The person at the LHBS crushed the grain for me already, so does that change the whole steeping process? And I'll be doing a full boil for a 5 gal batch in a 7.5gal kettle.
Doing a full boil is great! Most new brewers, myself included, only start with the stovetop capability for 2-3 gallon boils, so you're already ahead of the game there. The only thing I might suggest is not doing your steep in the whole 5+ gallons of water. Like mashing in all grain, steeping should be done with a certain grain to water ratio, and I believe Palmer's numbers were 1 gallon of water to each pound of grain, so you might want to plan on that. Your call, and as long as you keep a close eye on the steep temp, and keep it below 170°, you should be fine.

Good luck!
 

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I've used a brew bucket for a primary, then move to a carboy to finish fermenting once the heavy bubbling has subsided. I have also used a single ferenter with good results, and to be honest, although I feel better using a secondary, I can't say that there is any difference between the two when the beer is properly aged and tasted.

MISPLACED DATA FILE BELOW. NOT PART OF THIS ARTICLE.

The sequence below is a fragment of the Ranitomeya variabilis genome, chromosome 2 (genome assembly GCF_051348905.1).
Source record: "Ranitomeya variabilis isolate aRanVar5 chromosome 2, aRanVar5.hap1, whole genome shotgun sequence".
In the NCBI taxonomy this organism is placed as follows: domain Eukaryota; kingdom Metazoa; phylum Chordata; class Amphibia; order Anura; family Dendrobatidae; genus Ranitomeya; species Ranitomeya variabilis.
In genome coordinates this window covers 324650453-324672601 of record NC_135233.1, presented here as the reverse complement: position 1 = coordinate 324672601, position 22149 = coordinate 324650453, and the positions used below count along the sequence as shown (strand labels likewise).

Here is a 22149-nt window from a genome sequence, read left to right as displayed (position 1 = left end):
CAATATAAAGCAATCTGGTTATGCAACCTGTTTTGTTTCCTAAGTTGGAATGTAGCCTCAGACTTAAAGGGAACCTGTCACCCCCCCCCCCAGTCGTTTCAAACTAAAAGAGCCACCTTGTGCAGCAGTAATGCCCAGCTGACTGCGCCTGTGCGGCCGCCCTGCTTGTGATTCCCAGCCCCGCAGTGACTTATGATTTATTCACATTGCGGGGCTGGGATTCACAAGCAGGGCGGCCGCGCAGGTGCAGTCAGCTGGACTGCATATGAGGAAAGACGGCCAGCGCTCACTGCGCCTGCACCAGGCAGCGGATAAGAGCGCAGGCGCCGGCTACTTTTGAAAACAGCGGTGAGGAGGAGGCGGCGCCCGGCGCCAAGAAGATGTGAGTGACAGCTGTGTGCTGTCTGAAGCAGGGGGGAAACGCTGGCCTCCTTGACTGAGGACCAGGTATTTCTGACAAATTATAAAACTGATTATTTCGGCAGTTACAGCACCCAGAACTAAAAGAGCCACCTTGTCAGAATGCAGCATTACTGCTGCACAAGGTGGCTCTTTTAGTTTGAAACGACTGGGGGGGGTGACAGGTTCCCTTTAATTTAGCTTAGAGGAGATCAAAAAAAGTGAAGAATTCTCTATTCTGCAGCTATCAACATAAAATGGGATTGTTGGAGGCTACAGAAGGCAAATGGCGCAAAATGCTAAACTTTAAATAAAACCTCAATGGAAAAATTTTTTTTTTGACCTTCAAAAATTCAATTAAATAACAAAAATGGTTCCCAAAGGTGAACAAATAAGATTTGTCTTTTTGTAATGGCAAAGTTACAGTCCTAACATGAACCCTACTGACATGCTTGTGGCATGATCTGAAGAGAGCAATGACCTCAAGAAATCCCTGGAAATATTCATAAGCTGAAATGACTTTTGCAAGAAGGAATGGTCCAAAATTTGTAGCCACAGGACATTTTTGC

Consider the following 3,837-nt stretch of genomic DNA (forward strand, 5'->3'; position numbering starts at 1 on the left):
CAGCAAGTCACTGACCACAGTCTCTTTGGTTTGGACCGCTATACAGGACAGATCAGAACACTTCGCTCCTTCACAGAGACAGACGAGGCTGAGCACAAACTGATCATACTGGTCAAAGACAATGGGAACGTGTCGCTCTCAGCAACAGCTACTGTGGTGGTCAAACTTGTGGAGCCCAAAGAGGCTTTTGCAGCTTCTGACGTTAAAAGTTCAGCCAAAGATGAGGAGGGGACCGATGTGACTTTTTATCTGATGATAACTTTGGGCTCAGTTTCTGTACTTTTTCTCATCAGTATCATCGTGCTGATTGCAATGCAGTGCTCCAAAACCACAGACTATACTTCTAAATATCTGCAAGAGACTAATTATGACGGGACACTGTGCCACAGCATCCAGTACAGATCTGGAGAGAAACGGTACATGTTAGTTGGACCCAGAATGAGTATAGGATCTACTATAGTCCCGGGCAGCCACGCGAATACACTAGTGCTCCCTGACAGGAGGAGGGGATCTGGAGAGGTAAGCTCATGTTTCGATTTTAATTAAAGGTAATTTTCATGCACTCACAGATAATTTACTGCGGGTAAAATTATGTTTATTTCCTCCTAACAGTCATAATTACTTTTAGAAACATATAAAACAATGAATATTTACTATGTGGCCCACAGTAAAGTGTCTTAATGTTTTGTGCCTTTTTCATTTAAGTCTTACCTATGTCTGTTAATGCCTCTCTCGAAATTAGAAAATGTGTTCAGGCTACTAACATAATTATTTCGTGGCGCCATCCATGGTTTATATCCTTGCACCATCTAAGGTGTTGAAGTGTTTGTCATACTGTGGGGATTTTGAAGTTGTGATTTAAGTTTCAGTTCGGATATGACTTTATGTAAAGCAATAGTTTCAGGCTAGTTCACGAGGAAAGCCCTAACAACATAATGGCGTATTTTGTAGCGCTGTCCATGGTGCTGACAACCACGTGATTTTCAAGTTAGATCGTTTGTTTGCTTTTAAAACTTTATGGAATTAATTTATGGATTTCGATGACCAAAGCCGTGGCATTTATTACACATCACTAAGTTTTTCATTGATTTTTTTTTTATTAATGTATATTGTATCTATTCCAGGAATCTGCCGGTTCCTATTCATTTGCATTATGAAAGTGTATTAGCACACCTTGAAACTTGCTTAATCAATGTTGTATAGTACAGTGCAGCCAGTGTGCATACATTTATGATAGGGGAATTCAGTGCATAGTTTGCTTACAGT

The bucket is easier to clean the nasty stuff off the top and sides. Some people simply pitch into a carboy, ferment, and then right to the bottle when it's time. Either way will get you beer.

Best advice is make sur eyou dont' cheat on cleanliness. Sanitize everything that touches the wort/beer after the boil.
 
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TwoHeadsBrewing

TwoHeadsBrewing

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Thanks for all the replies, I appreciate all the info. I'll be sure to post back after brew day and let you know how it went...and to ask you what your favorite wheat beer recipe is :cross: .
 
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TwoHeadsBrewing

TwoHeadsBrewing

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As promised, I brewed Sunday and took pics of the event. I've started another thread just for the brew day pics, and here it is:
Brew Day March 2008

Thanks again for the help and advice!